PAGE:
According to human rights organizations, 92 journalists are jailed in Egypt for anything from political cases, to simply doing their job. Raseef22 heard testimonials of some of their family members talking about life inside the Egyptian jails, a life they describe as defined by torture, humiliation, and lack of medical treatment.
Al Aqrab prison: a graveyard for the living
Iman Mahrous is the wife of journalist Ahmed Sabi currently in Aqrab prison. She says that her husband is in one of the H2 cells, usually reserved for Muslim Brotherhood members. It is very small and solitary, lacking aeration except for a little opening in the door, which is mostly closed. There is no sun or air that comes into the cell. Al Aqrab is an infamous prison in Egypt, it is known as a graveyard for the living. Sabi who was the head of the Cairo office of Al Aqsa TV, has been in jail since the 4th of October, 2013. He is accused along with others of running an operation room with figures from the Muslim Brotherhood responsible for the torture and killing of protesters during the massacre of Rabi’a Al Adawiya.
Iman describes the conditions in the prison: “Ahmed sleeps on a concrete platform inside a 2 by 1.5 meter cell, it stinks and is full of insects. There is no aeration and inside the cell there is a squat toilet. He is only allowed to go out to the hallway, right in front of the cell, for a few minutes. And as opposed to other prisons, he is to remain in his cell during holidays.”
She explains that her husband has many health problems, especially breathing problems and ulcers, but no one cares. She only sees him rarely, a few minutes every month, despite the fact that the prison allows a visit per month for those who are not yet sentenced, and a visit every 15 days for those who are. If one is sentenced to death, they get one visit per month. She adds: “On the days of visitation, we leave the house at 3am, arrive to the main entrance to the prison at 4am and stand in a very long line until 6am. Then you are allowed to take the internal transportation inside the prison, and I get to my husband at 9am so that I can see him from behind a protective glass for 2 or 3 minutes.”
Visitation news bulletin
Aya Ala’, the wife of the journalist Hassan Al-Qabbani, says that her husband is in solitary confinement, in a cell with a squat toilet, and a blanket. He is not allowed to keep any personal items, though he was allowed to have a toothbrush and underwear before, but no longer.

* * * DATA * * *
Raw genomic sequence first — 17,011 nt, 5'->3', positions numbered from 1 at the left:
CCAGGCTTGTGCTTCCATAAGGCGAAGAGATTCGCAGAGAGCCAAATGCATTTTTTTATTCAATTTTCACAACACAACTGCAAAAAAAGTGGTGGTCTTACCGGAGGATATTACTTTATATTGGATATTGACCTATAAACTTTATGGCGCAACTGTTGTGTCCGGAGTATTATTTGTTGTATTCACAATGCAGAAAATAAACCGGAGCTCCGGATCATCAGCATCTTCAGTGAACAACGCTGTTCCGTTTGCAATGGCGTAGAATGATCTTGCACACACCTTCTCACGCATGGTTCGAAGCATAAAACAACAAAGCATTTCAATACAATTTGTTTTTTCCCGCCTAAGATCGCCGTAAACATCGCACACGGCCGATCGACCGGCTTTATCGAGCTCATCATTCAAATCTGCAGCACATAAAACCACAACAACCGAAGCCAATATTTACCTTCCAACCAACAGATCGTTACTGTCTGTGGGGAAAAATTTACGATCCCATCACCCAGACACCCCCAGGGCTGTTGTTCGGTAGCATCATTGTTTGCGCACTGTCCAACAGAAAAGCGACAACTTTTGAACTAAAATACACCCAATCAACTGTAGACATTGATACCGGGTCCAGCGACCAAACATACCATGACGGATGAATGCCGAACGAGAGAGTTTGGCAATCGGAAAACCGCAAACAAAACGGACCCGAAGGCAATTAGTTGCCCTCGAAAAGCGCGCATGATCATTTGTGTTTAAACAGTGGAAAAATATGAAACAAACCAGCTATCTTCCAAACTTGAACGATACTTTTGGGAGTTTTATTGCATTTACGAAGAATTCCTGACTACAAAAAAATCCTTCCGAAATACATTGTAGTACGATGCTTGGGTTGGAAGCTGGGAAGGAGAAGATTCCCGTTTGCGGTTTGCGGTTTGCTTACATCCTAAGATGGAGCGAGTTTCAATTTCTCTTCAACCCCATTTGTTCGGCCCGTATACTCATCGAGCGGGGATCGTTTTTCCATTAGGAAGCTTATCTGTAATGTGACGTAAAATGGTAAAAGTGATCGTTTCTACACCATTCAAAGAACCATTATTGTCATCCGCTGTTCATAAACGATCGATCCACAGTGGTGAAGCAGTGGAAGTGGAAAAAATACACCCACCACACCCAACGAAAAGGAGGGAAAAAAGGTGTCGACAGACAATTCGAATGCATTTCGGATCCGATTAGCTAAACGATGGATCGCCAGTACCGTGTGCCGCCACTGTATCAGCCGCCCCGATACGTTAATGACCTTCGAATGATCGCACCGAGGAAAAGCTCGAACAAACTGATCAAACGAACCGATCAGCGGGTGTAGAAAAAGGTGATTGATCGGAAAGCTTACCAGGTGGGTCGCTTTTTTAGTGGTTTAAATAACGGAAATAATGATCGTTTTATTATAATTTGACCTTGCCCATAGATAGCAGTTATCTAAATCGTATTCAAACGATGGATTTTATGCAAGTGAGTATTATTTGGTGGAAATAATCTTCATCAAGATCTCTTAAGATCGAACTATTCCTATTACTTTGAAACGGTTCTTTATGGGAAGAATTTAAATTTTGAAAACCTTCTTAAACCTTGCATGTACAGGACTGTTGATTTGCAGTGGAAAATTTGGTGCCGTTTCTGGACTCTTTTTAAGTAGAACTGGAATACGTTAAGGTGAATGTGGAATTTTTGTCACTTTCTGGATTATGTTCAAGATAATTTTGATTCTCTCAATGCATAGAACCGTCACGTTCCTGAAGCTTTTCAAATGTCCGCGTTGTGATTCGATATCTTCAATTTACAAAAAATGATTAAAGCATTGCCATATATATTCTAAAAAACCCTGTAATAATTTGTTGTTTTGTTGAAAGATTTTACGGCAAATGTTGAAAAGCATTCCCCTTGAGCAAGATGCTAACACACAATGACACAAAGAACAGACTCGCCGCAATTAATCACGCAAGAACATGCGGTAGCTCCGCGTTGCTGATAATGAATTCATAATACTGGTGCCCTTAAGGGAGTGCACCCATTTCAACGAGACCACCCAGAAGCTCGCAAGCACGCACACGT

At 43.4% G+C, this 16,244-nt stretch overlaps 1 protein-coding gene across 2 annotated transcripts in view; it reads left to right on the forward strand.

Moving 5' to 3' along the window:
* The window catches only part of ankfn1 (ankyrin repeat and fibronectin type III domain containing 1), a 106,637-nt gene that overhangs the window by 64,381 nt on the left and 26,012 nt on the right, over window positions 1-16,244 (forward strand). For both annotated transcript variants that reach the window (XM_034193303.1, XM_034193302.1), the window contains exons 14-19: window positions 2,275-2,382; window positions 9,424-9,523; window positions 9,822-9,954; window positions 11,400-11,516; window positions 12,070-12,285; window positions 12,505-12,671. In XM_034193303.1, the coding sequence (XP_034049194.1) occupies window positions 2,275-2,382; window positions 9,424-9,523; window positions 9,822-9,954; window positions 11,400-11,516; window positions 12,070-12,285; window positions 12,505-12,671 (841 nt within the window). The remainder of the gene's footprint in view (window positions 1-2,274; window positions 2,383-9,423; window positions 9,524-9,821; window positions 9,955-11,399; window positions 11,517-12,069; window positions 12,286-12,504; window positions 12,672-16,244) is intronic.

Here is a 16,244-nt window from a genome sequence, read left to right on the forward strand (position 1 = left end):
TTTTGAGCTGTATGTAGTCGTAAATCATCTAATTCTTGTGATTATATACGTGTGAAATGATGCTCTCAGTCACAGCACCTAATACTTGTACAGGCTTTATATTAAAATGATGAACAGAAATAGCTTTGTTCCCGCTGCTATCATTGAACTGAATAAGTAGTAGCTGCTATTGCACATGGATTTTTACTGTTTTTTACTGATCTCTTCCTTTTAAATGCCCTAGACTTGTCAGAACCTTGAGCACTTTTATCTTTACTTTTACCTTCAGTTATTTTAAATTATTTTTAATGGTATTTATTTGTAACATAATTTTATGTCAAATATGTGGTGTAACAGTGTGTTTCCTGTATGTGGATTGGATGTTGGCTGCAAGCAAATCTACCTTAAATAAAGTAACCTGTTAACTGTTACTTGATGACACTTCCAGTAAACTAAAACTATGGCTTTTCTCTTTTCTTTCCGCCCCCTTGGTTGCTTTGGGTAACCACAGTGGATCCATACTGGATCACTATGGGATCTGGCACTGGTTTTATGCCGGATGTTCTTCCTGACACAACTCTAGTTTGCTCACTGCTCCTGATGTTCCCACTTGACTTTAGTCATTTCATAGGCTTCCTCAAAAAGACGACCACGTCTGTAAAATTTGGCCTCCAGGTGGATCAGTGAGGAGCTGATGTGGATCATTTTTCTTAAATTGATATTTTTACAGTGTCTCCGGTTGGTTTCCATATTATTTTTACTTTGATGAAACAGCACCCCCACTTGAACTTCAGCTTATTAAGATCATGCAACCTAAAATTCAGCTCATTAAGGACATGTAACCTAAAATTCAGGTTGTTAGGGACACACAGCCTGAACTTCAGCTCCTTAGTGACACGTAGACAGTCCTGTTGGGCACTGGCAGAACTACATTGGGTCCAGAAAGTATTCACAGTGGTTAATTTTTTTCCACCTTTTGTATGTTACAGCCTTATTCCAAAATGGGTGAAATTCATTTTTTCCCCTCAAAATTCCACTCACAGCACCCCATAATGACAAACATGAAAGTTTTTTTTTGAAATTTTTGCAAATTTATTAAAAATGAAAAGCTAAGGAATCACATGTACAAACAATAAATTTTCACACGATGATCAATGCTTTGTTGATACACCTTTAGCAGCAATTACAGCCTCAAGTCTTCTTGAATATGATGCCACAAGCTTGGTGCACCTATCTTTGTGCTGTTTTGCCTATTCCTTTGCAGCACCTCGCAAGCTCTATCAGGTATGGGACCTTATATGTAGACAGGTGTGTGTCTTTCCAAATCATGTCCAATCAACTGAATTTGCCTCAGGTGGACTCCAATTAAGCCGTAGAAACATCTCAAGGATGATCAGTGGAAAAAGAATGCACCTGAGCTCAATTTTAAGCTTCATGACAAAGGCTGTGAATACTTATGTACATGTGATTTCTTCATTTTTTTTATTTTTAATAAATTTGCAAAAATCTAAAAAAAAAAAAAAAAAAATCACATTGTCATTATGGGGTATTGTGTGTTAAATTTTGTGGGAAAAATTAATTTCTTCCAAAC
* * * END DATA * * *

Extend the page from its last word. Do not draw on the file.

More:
Al-Qabbani was arrested from his house on the evening of January 22, 2015. He was a journalist in the Al Karama newspaper, specialized in legal issues, and member of the press syndicate.
“Breakfast starts at 9am”, she explains, “whether it is prison food, bread with beans and cheese, or food from the canteen. Then it is time for exercising that lasts for 3 hours in the sun in front of the hallways if the prison administration is happy with the prisoners. Then the doors to the cells close by 4pm.”
Ala’ says that the visit of the national committee for human rights last march made a difference. The prison administration allowed toothbrushes and blankets in winter for prisoners, but they were confiscated after that. She points out that often prisoners would stand next to the cell doors and talk to each other loudly about news outside. This meeting is called the “visitation news bulletin”, other times they would be busy reading the Quran or reciting poetry.
Omnia Magdi does not withhold her tears when talking about journalist Omar Abdel Maksoud, a photographer for Masr al Arabia website. He was arrested 15 days before his wedding: “Omar is accused of burning cars in a town in Mansoura, in one of the centers of the Qalyubia Governorate, despite the fact that there is proof that he was not there when the burning happened.” Magdi says that he is now in jail for more than 900 days along with his brothers Ibrahim and Anas (a high-school student), since April 2014. The three are now on re-trial after they had received a life sentence.
“Omar had an open heart surgery before he was arrested, and still he was tortured at the police station" she explains, "he is now in the high security Gamsa prison, suffering from inflammations in his back and shoulder because of the cold and sleeping on the floor.”
She explains that he is living in a 3 by 3 meter cell with a bunch of other prisoners. He tells her how he spends his time in prison. Sometimes she feels he is still motivated to live when he says that he wants to continue studying German, and wishes to study economy and political science, but other times he is depressed.